Until next time.

7 comments:

  1. why not wait a little and get yourself another "normal r34 with high miles for daily? I mean you seem to love R34 so much, one cheap high mileage R34 that has good chassis condition could not cost that much right now, can it?

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    1. Hi Auldey,

      Thanks for stopping by! Definitely an interesting option, although it has become almost impossible to secure a clean R34 for less than 6M JPY, even with higher mileage.
      I'm not in a hurry, so will look carefully into every options, including your advice.

      Thanks!

      Ale

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  2. May I give a suggestion if you don't mind? How about getting a Subaru Impreza WRX STI. The reasons I have would be :

    - It is quite a practical car with proper rear seats, large boot, good ground clearance where you won't scrape the underbody of the car easily.
    - Performance wise, it should be on par with stock 2nd generation Skyline GT-R. The 4WD 2 litre boxer engine is quite capable on its own, not to mention the unique boxer rumble sound that it produces.
    - Those Impreza WRX STI that can be found in Japan does represent a true JDM spirit because only the Japanese market Impreza WRX STI are equipped with the 2 litre EJ207 engine compared to the rest of the world where they are equipped with a 2.5 litre EJ257 engine. The EJ207 engine despite being a 2 litre, revs higher (8000 RPM redline) than the EJ257 (7000 RPM redline), produces more power, lighter and probably consumes less fuel due to a difference of 500cc displacement.

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  3. I think Ken's idea is wonderful!

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  4. Impossible to argue with Ken's suggestion: the Impreza (and the Evo) are possibly the best bang for your bucks you can get out there. Will look into every option.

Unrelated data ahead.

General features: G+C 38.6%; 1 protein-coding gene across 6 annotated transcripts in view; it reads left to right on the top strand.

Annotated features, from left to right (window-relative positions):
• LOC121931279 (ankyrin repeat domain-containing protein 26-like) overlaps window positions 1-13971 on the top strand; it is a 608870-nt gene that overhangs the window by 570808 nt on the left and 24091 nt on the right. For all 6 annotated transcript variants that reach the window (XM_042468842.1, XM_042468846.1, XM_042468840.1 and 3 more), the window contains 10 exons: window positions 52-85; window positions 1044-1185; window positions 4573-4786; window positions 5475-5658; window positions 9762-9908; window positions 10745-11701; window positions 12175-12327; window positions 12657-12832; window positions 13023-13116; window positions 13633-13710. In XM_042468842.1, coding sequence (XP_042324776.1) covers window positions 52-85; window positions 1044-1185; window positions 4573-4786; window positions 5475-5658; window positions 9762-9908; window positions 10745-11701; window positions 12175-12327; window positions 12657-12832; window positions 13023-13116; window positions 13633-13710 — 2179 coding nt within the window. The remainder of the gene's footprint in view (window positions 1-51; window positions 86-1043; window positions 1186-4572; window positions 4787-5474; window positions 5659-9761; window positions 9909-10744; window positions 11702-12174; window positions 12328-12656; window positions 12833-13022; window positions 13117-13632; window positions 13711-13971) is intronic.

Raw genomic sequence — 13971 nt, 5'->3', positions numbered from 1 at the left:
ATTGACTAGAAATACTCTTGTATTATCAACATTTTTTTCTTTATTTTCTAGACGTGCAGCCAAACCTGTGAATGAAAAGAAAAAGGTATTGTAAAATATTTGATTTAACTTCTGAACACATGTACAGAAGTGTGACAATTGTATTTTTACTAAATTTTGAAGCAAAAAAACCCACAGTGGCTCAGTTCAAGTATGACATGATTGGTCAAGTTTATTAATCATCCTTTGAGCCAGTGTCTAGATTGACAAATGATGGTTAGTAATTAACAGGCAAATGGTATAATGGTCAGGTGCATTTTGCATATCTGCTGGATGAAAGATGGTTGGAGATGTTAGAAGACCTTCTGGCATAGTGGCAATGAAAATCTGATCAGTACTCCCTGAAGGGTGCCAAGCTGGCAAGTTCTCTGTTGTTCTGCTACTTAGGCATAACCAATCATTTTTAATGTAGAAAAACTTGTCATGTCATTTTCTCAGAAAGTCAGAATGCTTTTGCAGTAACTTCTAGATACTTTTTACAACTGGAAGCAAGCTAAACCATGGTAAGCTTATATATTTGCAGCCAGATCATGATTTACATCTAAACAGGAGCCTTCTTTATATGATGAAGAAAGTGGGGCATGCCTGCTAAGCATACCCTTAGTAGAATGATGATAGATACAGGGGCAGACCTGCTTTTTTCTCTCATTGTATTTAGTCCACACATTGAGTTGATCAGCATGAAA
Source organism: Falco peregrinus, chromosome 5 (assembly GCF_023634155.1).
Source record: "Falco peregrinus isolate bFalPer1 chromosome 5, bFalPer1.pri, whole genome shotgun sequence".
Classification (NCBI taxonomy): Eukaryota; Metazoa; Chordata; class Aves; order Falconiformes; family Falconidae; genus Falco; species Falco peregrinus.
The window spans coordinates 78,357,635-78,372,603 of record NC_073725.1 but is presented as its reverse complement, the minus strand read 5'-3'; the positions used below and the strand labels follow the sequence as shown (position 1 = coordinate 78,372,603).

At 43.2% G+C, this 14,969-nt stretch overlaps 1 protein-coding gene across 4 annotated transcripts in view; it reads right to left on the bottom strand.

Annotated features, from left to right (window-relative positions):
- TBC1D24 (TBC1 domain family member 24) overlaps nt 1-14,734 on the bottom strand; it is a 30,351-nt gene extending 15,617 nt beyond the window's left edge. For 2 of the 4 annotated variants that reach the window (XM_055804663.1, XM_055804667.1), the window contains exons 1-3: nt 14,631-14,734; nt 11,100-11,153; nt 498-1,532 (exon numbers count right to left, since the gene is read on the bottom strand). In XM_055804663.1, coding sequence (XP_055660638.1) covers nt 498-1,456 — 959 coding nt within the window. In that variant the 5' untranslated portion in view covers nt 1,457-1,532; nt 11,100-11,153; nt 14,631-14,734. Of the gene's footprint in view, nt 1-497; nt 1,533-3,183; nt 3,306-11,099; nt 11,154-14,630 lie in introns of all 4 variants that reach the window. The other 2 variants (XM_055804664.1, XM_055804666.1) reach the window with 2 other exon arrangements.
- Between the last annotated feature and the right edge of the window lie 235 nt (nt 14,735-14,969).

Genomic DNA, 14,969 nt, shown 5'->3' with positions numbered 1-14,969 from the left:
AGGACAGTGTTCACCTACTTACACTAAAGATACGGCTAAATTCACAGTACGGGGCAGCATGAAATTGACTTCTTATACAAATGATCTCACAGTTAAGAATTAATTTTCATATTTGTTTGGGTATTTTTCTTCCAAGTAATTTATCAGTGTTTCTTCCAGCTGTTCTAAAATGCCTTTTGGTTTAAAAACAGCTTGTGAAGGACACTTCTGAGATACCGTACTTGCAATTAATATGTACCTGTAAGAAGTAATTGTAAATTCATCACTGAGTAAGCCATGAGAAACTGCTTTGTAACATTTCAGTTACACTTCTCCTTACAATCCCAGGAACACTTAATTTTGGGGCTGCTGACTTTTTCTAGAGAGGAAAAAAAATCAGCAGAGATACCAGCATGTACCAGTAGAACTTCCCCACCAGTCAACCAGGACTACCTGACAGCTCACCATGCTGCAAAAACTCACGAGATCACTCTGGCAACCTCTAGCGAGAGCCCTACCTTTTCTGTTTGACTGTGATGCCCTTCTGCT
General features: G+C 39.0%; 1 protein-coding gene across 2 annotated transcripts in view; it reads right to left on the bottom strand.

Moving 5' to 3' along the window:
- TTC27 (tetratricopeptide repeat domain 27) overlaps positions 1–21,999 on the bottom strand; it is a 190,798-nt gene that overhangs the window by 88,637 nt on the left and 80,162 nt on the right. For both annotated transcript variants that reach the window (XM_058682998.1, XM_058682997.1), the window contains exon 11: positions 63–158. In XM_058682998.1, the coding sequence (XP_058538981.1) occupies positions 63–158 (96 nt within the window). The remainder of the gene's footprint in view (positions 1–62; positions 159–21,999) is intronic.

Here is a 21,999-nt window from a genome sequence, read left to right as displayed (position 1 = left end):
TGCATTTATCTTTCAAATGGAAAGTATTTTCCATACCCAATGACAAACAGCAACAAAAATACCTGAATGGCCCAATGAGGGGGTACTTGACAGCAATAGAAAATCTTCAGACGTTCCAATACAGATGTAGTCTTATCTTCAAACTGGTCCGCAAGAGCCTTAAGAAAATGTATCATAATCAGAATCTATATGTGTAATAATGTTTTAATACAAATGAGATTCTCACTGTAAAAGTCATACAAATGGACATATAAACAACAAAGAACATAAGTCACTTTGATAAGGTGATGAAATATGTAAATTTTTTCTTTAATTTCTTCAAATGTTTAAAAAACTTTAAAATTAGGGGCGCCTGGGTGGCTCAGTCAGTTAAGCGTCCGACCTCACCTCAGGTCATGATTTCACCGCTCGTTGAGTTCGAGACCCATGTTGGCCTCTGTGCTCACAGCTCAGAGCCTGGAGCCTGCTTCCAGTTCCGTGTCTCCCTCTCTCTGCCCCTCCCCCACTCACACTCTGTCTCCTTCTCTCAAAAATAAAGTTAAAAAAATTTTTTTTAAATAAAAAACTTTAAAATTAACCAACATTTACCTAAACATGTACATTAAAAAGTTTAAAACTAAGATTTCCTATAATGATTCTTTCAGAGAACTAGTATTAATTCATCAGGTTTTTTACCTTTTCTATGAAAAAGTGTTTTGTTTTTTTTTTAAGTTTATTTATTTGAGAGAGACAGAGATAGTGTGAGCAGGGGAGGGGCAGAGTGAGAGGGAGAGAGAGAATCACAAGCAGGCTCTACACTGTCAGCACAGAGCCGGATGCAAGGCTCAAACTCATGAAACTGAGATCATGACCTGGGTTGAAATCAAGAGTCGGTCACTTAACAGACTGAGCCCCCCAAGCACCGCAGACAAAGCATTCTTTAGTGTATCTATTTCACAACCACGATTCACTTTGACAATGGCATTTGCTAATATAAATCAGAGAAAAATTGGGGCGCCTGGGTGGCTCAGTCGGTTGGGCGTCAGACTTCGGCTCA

Thanks for stopping by!

    Ale

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  5. Thank you Aki and Ale for your agreement.

    Ale, for me, I think getting an Impreza WRX STI is more unique than Evo. Like I mentioned earlier, the JDM WRX STI uses the EJ207 engine which makes it a unique JDM car unlike Evo where they are using the same engine across all market. 4G63T for Evo 1-9 and 4B11T for Evo 10. Evos are also using straight 4 engine which is quite a normal configuration compared to the unique boxer engine configuration found in Impreza.

    For Impreza WRX STI, I think the newer versions are more comfortable than Evo as well. Particularly the GRB/GVB chassis and the latest VAB chassis Impreza WRX STI. Their interior looks well equipped and modern. For Evo, other than the latest CZ4A chassis Evo X, the older Evo like the CT9A VII, VIII and IX seems to have quite a spartan interior. The CT9A chassis Evos are good cars but they looked more leaned towards performance while keeping the interior equipment at bare basics.

    If you want more unique options, Impreza WRX STI had more choices to choose from like the Spec C variant, S-series (S204, S206, S207) or the Type RA series which I believe is often hailed as the most hardcore spec for Impreza WRX STI. Some of these special variants even came with 6 pot front brakes similar to those brakes found in R35. I think those kind of upgrade from are worth it considering that they came with the car as stock parts right from factory.

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  6. Great write up and definitely a great Nur too!

    All of the cars that you mentioned are great but I would suggest an NSX or fd3s as they are a different platform than the r34. these two are different cars and the ownership of the r34 and one of these will make you enjoy and appreciate the aspects of both cars.

    Good Luck !